Most of the stock of repossessed homes taken over by Spain’s “bad bank” will be in just 4 regions, according to press reports.
Spain’s so-called “bad bank” (proper name Sareb), set up to take over the real estate assets of Spain’s nationalised banks, will have its biggest challenges in Catalonia, the Valencian Region, Madrid, and Andalucia, which will account for 66pc of it’s repossessed stock between them (see table above).
Originally valued at around 18 billion Euros in total, some 75pc of the assets will be categorised as “illiquid” or hard to sell, say press reports. Many of them will have been built in coastal areas with foreign holiday-home buyers in mind.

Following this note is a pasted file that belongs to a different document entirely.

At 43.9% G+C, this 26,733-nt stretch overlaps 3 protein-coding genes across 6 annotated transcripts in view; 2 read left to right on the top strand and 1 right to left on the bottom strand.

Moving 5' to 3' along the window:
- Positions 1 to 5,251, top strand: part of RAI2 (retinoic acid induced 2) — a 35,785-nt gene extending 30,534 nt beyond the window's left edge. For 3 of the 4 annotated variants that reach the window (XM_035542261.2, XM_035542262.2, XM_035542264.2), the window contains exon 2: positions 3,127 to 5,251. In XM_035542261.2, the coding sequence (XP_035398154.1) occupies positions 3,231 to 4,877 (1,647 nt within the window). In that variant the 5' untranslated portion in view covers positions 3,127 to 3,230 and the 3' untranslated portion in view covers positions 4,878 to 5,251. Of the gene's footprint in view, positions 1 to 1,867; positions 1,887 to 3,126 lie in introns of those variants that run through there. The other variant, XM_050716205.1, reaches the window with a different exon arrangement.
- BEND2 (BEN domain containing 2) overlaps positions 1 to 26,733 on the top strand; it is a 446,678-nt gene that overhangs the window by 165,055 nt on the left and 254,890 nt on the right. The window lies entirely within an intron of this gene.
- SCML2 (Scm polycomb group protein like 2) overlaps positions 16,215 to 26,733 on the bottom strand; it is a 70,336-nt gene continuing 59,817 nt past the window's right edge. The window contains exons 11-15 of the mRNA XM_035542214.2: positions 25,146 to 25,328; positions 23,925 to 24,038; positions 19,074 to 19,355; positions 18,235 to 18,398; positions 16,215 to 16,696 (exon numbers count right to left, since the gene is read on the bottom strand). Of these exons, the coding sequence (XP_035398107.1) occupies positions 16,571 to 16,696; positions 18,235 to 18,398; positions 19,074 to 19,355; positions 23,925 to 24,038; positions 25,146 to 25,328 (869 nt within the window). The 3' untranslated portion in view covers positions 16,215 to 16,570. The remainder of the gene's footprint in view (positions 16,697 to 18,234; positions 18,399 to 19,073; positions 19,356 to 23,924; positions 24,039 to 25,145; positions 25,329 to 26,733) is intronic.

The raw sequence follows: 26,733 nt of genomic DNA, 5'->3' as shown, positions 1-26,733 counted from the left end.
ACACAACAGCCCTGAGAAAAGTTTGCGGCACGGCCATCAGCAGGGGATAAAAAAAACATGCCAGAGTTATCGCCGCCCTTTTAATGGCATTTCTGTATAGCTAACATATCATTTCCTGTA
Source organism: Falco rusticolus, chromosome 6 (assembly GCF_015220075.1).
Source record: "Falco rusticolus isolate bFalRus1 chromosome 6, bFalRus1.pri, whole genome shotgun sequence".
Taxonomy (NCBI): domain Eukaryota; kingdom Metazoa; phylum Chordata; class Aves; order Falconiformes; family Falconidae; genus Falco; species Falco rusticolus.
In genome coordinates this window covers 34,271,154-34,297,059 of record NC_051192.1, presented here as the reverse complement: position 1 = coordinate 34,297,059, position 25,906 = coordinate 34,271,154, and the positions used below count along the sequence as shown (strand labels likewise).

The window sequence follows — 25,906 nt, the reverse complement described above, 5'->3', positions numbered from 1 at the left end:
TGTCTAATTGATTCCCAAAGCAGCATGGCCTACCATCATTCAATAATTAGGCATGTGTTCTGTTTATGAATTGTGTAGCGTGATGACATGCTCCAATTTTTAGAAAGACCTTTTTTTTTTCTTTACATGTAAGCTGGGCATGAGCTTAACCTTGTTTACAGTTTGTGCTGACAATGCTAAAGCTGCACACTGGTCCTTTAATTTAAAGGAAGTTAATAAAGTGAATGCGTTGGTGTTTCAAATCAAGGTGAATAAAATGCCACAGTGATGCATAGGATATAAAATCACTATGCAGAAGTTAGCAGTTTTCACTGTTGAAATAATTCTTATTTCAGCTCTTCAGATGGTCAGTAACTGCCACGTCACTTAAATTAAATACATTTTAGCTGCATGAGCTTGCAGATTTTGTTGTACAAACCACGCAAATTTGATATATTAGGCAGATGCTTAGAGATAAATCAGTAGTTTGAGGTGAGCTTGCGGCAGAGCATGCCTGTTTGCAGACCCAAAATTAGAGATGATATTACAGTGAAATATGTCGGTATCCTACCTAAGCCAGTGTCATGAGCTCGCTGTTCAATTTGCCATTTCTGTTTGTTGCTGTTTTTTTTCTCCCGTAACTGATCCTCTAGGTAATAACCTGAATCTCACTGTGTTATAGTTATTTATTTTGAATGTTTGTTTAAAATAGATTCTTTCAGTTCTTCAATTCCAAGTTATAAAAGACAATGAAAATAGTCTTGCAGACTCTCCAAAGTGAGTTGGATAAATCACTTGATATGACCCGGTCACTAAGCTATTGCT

More like a colossal real estate company than a bank, the Sareb could struggle to attract buyers and compete with other banks if it is not in a position to offer mortgage financing, warns a recent report from the European Commission. “Spanish banks will probably prove big rivals for the Sareb, as the majority of them already offer favourable financing terms to buyers of their real estate assets,” explains the report. “Unless the Sareb can offer similar financing conditions to its clients through financing deals with banks, it will find it more difficult to sell its assets.”